Grey Duck Garlic
How to Grow Big Gourmet Garlic!
We won’t whitewash it; growing gourmet organic garlic can be work! Let’s face it, if it were easy it wouldn’t be worth $12-$24 a pound. With a little effort and some preparation, however, you can grow huge gourmet garlic for top chefs, high end restaurants, CSA’s, Farmer’s Markets or yourself. Careful marketing can offer you the best prices for your crop. See our grow organic garlic page for some basic techniques and look over these tips to grow superior garlic.
Top Ten Tips for Growing the Biggest and Best Tasting Garlic
1) Good quality seed garlic:
To right: Romanian Red bulbs typically contain 2-6 extra large cloves.
Start with good quality seed garlic free from disease.
Start with BIG cloves. The larger the clove, the larger the garlic bulbs it produces. We plant our largest cloves each year and are rewarded with huge garlic plants and bulbs. Susan can walk down each row and tell what size clove was planted by the size of the garlic stems (and resulting bulbs).
We have noted that larger cloves are more resistant to adverse conditions and frost. The larger clove has more reserves and can outlast bad weather and poor soil drainage.
2) Prepare soil well:
Soil should be loose, loamy and easy to dig. Garlic needs well drained soil or it will rot.
Add manure or compost before fall planting. Our garlic grows the largest in the soil that has been amended to 13% organic matter (using a mix of horse manure in sawdust and cow manure). German Red especially likes rich soil. The rest of our fields are around 6% organic matter.
Take a soil test to check for major and minor nutrients. Garlic normally needs extra nitrogen (bloodmeal is a good organic source of nitrogen). Supplement with nitrogen after planting and several times during the growing season. Stop nitrogen supplementation before garlic scapes in late spring or early summer. Too much nitrogen at this time can cause excess leaf growth at the expense of bulb growth.
3) Space garlic cloves:
Left: uniform, well spaced Georgian Crystal garlic plants are easier to weed and grow bigger bulbs.
For the biggest garlic, space cloves about 6 inches to 8 inches apart. We space our rows 8 inches apart and space the garlic 6 inches apart within each row. This gives the garlic room to grow.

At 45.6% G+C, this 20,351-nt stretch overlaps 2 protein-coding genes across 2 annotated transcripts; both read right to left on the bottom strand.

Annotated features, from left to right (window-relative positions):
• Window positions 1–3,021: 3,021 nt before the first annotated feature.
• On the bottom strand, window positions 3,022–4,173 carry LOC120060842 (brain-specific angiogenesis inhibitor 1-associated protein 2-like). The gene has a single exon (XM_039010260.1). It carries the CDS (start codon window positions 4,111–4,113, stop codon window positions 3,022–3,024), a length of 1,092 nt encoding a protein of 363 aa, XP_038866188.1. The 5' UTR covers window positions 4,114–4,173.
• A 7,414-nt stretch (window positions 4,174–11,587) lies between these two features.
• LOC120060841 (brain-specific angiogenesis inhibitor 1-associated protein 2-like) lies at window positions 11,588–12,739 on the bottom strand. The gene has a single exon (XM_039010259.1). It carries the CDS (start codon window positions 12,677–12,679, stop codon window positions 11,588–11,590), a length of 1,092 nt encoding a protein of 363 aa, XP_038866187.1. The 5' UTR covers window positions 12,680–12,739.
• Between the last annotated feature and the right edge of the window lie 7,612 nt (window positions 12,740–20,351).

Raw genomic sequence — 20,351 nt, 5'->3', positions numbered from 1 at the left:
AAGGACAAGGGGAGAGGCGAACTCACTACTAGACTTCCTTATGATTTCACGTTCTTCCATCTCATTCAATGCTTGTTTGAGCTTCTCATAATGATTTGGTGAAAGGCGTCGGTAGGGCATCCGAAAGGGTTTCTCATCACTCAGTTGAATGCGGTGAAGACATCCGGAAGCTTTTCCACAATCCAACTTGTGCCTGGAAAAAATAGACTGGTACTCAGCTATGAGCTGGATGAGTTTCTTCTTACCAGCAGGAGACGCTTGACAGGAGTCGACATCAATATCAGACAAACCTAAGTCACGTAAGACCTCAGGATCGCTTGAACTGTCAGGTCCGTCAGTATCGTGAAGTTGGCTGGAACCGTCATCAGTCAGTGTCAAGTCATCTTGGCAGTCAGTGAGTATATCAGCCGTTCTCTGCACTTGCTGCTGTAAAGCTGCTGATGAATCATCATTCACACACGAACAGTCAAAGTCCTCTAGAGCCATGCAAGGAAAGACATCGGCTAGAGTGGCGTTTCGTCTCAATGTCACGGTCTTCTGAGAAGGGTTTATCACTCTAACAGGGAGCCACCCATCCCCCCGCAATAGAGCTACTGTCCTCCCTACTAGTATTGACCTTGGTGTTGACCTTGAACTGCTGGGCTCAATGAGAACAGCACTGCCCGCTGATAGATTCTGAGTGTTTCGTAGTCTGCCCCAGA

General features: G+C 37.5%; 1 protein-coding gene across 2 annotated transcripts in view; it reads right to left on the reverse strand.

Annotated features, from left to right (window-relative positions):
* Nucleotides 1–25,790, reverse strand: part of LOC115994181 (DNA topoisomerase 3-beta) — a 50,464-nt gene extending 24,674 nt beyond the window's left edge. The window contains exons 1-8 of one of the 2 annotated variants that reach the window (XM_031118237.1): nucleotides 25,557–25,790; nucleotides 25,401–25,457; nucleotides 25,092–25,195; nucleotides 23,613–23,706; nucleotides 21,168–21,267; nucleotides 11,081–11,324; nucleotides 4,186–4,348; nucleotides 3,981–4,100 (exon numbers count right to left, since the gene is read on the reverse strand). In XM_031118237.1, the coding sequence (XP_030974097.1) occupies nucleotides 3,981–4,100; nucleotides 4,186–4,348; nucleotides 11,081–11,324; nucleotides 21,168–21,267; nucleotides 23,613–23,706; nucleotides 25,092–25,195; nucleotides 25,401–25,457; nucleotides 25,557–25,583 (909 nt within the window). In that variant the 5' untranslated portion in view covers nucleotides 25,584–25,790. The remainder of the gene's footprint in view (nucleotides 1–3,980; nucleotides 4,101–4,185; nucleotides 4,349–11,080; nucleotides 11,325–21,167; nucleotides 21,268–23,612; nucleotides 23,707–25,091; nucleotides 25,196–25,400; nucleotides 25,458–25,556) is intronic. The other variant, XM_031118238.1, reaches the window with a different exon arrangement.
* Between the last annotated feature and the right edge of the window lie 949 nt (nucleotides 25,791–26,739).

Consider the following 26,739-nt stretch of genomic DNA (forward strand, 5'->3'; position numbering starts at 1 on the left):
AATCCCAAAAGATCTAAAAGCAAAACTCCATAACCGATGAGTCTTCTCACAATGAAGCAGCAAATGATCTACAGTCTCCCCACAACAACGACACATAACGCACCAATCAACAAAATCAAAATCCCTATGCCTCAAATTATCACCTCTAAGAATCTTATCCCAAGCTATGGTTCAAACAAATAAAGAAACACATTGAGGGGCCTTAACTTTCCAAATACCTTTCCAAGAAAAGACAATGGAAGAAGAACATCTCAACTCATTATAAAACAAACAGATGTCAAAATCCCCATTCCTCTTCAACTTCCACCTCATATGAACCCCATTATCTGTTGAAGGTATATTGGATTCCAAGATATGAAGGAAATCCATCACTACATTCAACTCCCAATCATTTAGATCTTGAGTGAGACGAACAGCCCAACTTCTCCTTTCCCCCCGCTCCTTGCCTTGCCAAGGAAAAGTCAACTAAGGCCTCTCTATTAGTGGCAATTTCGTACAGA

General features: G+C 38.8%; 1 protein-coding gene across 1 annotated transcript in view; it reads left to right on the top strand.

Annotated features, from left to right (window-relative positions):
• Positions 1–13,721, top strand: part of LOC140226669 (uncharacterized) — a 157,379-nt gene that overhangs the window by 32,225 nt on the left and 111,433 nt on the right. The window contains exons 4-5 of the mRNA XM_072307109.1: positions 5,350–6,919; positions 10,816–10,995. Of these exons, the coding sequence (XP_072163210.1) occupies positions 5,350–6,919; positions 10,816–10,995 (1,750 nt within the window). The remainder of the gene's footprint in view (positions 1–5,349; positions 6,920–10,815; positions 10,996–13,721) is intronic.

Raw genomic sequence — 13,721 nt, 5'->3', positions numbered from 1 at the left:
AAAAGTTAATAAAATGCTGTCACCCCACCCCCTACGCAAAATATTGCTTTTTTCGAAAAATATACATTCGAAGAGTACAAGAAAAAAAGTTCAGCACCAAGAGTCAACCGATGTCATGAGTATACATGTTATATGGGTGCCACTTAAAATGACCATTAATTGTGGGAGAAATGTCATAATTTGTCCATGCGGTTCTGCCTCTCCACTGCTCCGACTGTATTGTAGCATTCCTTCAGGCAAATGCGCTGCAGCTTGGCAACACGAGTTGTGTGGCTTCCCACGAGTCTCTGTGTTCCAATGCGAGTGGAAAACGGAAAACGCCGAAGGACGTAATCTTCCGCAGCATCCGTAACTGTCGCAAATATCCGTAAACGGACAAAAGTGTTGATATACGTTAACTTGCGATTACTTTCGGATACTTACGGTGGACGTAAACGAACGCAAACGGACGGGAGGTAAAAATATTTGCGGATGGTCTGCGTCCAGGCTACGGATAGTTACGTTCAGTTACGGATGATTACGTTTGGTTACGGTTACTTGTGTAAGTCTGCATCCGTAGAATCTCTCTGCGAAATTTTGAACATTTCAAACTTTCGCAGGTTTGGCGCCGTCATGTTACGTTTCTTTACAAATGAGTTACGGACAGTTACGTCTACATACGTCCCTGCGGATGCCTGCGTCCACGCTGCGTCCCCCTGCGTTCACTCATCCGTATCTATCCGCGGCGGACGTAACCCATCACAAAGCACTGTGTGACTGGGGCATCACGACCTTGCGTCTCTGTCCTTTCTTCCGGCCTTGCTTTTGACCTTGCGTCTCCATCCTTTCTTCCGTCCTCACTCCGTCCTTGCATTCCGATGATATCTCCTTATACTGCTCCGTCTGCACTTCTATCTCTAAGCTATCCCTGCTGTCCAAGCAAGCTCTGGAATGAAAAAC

4) Mulch gourmet garlic well:
Mulching protects from winter weather, help prevent weeds, conserve moisture and keep the soil cool longer. Garlic likes cool soil. You can use straw (make sure it is free of weeds), wood chips or compost. Thicker mulches prevent weed growth.
5) Take precautions based on your climate:
See our Southern Garlic Grower’s Guide for a whole page on growing garlic in the South.
Tips for Northern Growers:
Hardneck garlic does best in the North but needs to be protected against temperature extremes. Make sure to plant deep (6 inch deep hole) and mulch well with fluffy straw or wood chips. Fluff up straw to make sure it does make dense mats on the ground which can prevent garlic from emerging. Plant several weeks after the first killing frost (we plant near the end of October).
You can grow all the hardneck varieties if they are protected during the winter. Thermadrone and other softnecks are the most ‘iffy’ in really cold climates
6) Don’t forget to weed:
Right: Edna and Susan show off the fashionable head gear they use to shade their eyes while weeding.
Garlic yield can be reduced by over half due to weeds! When we first started raising garlic a small portion of the field got away from us and resulted in a weed tangle. Those were the smallest bulbs I have ever seen. I still keep a handful of those bulbs to remind myself that weeding pays. Mulching can help prevent weeds, too.
7) Remove scapes or garlic false seedheads:
Left: Hardneck garlic produces false seedheads called scapes. Scapes contain bulblets but not true seeds. You can plant the small bulblets but they will take 2-3 years to become full sized.
Garlic produces a false seedhead called a scape on a long flower stalk. Scapes will develop into small bulblets. Cut off scapes when they first appear and curl. Scapes can be sold at Farmer’s Markets and to chefs. They are considered a culinary delicacy. Removing the scapes may result in bigger bulbs.
8) Harvest at the right time:
Right: Hardneck garlic ready to harvest. Typically, smaller bulbs need to be harvested sooner than larger bulbs. Note that about half the leaves are dried.
Hardneck garlic should be harvested when approximately one third to one half the leaves are brown. Softneck garlic should be harvested when the bottom leaves begin turning brown or the garlic falls over (usually when the bottom 3 leaves are brown). Harvest too early and the garlic will not have formed wrappers around the cloves yet. Harvest too late and the wrappers on the outside of the bulb will degenerate and bulb quality and keeping ability will be poor. For more pictures of garlic ready to harvest see common garlic questions.
9) Protect garlic from the sun.
Hardneck garlic can get sunburned so place it in a shady area as you harvest. Make sure to cure garlic in a shady area.
10) Cure garlic for the best taste and keeping qualities.
Left: Patty arranges hardneck garlic on homemade wood racks for drying. Many growers hang their garlic but we have always used racks. It may be because some of us are too prone to hitting our heads on low hanging objects.
Cure garlic in a dry, cool area out of direct sunlight for 4-6 weeks. The garlic will become lighter as it dries and its flavors will mellow and develop. Garlic straight from the field has a green flavor. After curing, store garlic at 50 F, with 55-65% humidity.